Google takes aim at fake news ‘bad actors’

Matt Brittin, Google’s head of Europe, the Middle East and Africa, believes more needs to be done to tackle the exponential growth of fake news. (Photo courtesy of Google)
Updated 07 November 2017
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Google takes aim at fake news ‘bad actors’

LONDON: Matt Brittin, Google’s head of Europe, the Middle East and Africa, is used to being in the spotlight. Extremist content, brand safety, corporate tax avoidance — he has publicly faced questioning about it all.
Now, in light of Russian interference in the 2016 US election and the recent Senate committee hearings in Washington, it’s all about politics.
The US-based tech company has admitted that the Kremlin-linked Internet Research Agency spent $4,700 on advertising as part of a misinformation campaign during the election. It also revealed that 1,108 Russian-linked videos uploaded to YouTube generated 309,000 views in the US.
Although Google has since launched initiatives to provide increased transparency and enhance security in light of the revelations, Brittin told reporters at Google’s European headquarters in Dublin that more needs to be done.
“Any misrepresentation is bad and we have continued to look at how we can improve our policies and transparency,” he said. “Any time there’s (an) electoral process we really want to make sure that our role in that is clean and legitimate and supportive in all of the things that you would expect. And we work hard to do that.”
According to Brittin, who is president of EMEA business and operations at Google, “bad actors” were attempting to use Google’s systems and platforms for “bad purposes”, and had been trying to do so for some time.
“We’ve constantly tried to put in place policies and controls and verifications to try to stop that from happening,” he said. “We’ve made some good progress and we obviously need to do more.”
In light of Russia’s suspected interference in the 2016 presidential election, Google has undergone a deep review of how its ad systems are used. Although some changes have already been made to the company’s policies, a transparency report for election ads to be released in early 2018 should shine more light on the topic.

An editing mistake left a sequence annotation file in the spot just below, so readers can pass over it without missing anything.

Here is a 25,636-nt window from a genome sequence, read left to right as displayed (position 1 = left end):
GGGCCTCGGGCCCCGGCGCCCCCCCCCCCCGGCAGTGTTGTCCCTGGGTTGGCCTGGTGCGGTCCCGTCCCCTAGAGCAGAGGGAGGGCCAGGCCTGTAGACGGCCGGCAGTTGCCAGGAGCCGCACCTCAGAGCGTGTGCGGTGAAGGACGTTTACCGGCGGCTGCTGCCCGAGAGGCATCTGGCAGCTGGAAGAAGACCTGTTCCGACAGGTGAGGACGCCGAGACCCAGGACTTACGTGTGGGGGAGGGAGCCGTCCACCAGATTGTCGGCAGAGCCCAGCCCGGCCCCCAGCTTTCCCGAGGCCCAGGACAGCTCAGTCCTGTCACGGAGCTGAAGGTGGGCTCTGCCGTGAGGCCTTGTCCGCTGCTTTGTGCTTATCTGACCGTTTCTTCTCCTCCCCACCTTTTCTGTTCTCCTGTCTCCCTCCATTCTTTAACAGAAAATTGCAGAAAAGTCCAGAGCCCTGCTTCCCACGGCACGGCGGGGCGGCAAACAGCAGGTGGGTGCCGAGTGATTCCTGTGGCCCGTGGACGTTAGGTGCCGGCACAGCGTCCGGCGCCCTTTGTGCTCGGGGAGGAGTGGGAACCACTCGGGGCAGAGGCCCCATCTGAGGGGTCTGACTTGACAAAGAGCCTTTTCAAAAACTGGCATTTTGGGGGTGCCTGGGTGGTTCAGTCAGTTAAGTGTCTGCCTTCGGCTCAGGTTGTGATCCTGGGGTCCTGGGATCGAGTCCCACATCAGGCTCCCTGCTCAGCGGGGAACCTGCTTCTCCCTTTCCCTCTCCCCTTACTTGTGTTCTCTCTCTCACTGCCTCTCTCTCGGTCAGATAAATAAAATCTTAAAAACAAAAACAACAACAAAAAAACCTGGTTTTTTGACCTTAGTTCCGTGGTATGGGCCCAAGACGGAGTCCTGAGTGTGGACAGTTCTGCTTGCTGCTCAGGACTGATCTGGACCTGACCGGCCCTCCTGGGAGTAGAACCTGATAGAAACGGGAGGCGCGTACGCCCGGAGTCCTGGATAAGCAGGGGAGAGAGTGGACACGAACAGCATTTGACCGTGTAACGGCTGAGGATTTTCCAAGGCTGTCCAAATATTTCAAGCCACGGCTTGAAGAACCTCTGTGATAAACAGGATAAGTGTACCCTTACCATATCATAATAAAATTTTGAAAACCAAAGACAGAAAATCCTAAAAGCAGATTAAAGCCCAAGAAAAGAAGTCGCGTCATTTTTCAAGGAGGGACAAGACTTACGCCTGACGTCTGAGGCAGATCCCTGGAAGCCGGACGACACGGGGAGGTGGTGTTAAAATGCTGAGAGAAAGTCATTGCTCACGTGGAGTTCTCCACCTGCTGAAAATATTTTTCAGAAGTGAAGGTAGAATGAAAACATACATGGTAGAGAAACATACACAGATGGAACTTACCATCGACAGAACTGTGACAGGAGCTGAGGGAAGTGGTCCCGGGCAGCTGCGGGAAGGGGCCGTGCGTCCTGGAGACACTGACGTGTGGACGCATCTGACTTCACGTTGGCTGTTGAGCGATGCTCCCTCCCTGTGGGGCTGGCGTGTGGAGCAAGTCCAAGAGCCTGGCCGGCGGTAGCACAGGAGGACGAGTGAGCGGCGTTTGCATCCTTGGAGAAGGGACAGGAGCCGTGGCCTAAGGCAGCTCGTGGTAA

The furor over political ads, however, is far from Google’s only problem. Concerns over privacy, tax evasion, ad fraud and brand safety have shadowed the company over the past few years. In March, for example, Brittin had to issue an apology to the advertising industry after brands found their ads appearing next to controversial content on YouTube.
All of which goes hand-in-hand with a discernible backlash against the tech industry. While Facebook has received the greatest levels of flack, Google stands accused of being too big and too powerful. It is an accusation that Brittin acknowledges.
“Because of the pace of change in how everyday people are using technology, communicating, accessing information, creating and sharing their own content, that change throws up a whole bunch of new questions for all of us,” said Brittin. “And what I want to make sure that Google does is [be] in the room when there’s a conversation about those things going on and we can explain what we do today. Because quite often that’s misunderstood or not researched that thoroughly.”
Brittin uses fake news as an example.
“Fake news has become a topical term — an umbrella term spanning everything from what people don’t like that’s written about them to genuinely misrepresentative stuff,” said Brittin. “So in a world where 140 websites about US politics come from a Macedonian village, that’s clearly misrepresentative and fake and we need to work hard to tackle that. Bad actors and anyone with a smartphone being able to create content is a challenge.
“We’ve tried to do two things in this category. We try to help quality content thrive, and we have tried to identify and weed out the bad actors. The amount of work we do on weeding out the bad actors is phenomenal and not that widely known.”
Google said it took down 1.7 billion ads for violating its advertising policies in 2016, a figure that represents double the amount taken down in 2015. It also removed over 100,000 publishers from AdSense and expanded its inappropriate content policy to include dangerous and derogatory content. It is also using artificial intelligence and machine learning tools to better detect suspicious content.
Meanwhile, projects such as the Digital News Initiative, a partnership between Google and publishers in Europe, are supporting high-quality journalism through technology and innovation.
“I think about three groups really: users, creators (in the broader sense, whether it’s entrepreneurs or journalists or content creators of videos or app developers), and advertisers,” said Brittin.
“And if we want the next five billion people to come online to have the benefits of the services and the content that we enjoy today, we need to make sure that that ecosystem continues to work well.
“The online world is just like the world. There are complexities and challenges and there are bad actors there too, and what we need to do as an industry is come together to make it as safe as we can do. We can’t always guarantee 100 percent safety, but what we can do is put in place rules and principles and practices and so on that help people to use this and navigate the highway safely.”


Surge in anonymous Asia Twitter accounts sparks bot fears